As a runner I can get away with saying this: Runners aren’t normal. Admit it because we all know it’s true. Veteran distance runners and non-runners alike would agree.
When most individuals with a swollen or painful joint would shut it down, start taking medicine and put the outcome of the injury in the hands of a doctor. Runner for some reason, be it passion or stupidity, usually try to “run through it”.
Runners with an arthritic ankle or joint effusion, in most cases, will not help the situation. Unlike a knee or shoulder, swelling in the ankle is less obvious. It will show itself as stiffness and limited range of motion.
The first step is determine the source of the swollen ankle with its pain and limited range of motion. A quick visit to a certified athletic trainer is a great start. A 3 minute exam with an ATC will help determine if the issue is within the joint, a muscle/tendon issue or a capsule/ligament problem. All 3 require different treatments and have varied outcomes.
If it’s determined it’s a joint problem, getting to an ankle doctor such as a orthopedist or podiatrist is the next step. As expected, an x-ray is in order. The biggest concern is arthritic changes or a fracture within the joint surface.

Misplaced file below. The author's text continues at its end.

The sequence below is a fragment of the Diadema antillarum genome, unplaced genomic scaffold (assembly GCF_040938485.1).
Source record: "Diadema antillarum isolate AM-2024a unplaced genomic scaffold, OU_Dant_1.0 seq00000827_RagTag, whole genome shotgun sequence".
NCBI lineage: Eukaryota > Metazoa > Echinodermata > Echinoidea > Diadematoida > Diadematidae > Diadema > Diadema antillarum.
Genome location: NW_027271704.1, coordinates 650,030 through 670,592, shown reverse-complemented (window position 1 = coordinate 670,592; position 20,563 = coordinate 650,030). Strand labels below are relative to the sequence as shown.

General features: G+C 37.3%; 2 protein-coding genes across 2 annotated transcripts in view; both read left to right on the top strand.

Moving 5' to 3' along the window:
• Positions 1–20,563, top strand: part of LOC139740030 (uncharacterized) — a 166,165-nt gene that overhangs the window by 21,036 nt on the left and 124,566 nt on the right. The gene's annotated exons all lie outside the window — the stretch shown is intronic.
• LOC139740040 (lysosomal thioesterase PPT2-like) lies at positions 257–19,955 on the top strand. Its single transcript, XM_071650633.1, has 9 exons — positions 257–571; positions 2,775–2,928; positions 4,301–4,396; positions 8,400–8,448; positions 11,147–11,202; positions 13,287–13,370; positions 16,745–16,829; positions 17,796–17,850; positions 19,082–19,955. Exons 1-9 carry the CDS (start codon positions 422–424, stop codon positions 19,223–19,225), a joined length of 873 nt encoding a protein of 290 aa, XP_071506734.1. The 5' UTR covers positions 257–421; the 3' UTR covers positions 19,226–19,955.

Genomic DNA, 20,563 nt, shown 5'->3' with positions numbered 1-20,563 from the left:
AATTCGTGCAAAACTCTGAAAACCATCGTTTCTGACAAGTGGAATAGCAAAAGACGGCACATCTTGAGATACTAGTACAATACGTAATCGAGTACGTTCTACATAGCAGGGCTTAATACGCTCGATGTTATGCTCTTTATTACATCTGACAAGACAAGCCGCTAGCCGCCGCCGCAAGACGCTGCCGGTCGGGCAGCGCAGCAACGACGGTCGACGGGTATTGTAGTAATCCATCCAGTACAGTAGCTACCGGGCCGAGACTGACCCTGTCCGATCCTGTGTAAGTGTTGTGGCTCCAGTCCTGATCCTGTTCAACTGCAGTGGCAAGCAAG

Most ankle problems for runners are related to soft-tissue issues such as tight Achilles/calves, plantar fasciitis, stiff ankle capsules and/or weak arches.
Assuming the fractures and bad arthritis is not the reason, the typical solution for a swollen ankle: Downward Dog stretches, toes exercises to strength the arch, easy & short barefoot strides on grass 2x/wk, calf & arch massages, isolated strengthening exercises for the FRONT of the shins and icing after runs. As you know, I’m not a big fan of meds….but a few Advils here and then will help.
In summary, see your friendly certified athletic trainer to rule out the bad stuff, loosen the tight things up, strengthen the muscles up and quiet down the warm stuff. It’s time for a run….
Too many of us live with daily ankle pain. Usually the factors creating ankle pain are often quite controllable and manageable with the right sports medicine advice.
Both athletes and non-athletes are susceptible to sore ankles, ankle sprains and chronic ankle pain. Controlling the pain and maintaining healthy ankles, feet, toes and calves is not difficult. I’m often asked for tips and suggestions on these body parts by individuals both young and old. Let me share with you the same tips I use on NFL players to help you live a fun and active lifestyle.
1. Strengthen your Base of Support
Strong arches and toes are key to stabilizing everything above the feet. Any base of support, be it a building or a human body is vital to both stability and function. Simple exercises such as picking up marbles with your toes, barefoot walking/running, toe towel curls and barefoot balance drills should be done on a daily Basis.
2. The Right Shoes for Sprained Ankle